Key Takeaways:

  • Empathic Listening
  • Ethos, Pathos, & Logos
  • Synergy

Last week’s #BookClub finished up with the discussion of Habit 4: Think Win/Win, a philosophy geared towards finding an optimal resolution for all involved. In a very simplistic hypothetical from a coaching standpoint: strong practices lead to winning performances. Players want to play in games, coaches set-up practices to evaluate who is most prepared to be successful during competition. The Win/Win proposition is if you practice well, then the reward is playing time that can lead to a winning effort during games. Everyone plays. Everybody wins.

Unfortunately, basketball by transformative property is not reality.

Perspectives get in the way of what is considered a “strong” effort during practice. Perspectives get in the way of who has prepared the most for an upcoming game, or who has warranted the opportunity more to play during certain situations. These altered perspectives can create confusion or conflict that could disrupt the individual from reaching their goal and the team from future accomplishments.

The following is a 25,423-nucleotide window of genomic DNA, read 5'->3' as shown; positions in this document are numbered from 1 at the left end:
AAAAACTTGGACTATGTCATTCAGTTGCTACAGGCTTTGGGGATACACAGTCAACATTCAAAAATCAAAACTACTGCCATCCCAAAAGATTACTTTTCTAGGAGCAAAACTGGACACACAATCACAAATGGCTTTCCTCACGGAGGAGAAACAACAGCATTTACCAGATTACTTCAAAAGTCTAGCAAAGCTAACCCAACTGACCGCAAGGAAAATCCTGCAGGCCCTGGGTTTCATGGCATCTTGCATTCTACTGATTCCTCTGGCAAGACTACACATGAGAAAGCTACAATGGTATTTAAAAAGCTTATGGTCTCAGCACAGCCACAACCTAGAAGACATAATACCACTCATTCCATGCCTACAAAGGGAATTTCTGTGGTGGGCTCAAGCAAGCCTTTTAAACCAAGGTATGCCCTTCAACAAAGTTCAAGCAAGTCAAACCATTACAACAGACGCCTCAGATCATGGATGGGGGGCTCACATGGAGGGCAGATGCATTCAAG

Habit 5: Seek First to Understand, Then to Be Understood

Unless you’re influenced by my uniqueness, I’m not going to be influenced by your advice. So if you want to be really effective in the habit of interpersonal communication, you cannot do it with technique alone. You have to build the skills of empathic listening on a base of character that inspires openness and trust.

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The action of coaching is synonymous with influencing, not to be misunderstood as manipulation. To its core, holistic player development is facilitated from the influence of a coach monitoring and guiding an athlete towards improvement. The level of effectiveness of that influence depends upon how well we understand them.

  • What are the preferred methods of learning?
  • How do they respond to positive/negative feedback?
  • Identifying particular habits that are helpful or hurtful given the situation.
  • Are they audibly interactive or more inclined to speak through body language?

Recognizing any or all of these responses takes intentional listening (observation). In more familiar terms, they don’t care how much you know, until they know how much you care. The author from The 7 Habits of Highly Effective People, John Wooden, sorry Stephen R. Covey defines empathic listening as getting inside another person’s frame of reference.

Empathic listening involves much more than registering, reflecting, or even understanding the words that are said. Communications experts estimate, in fact, that only 10 percent of our communication is represented by the words we say. Another 30 percent is represented by our sounds, and 60 percent by our body language.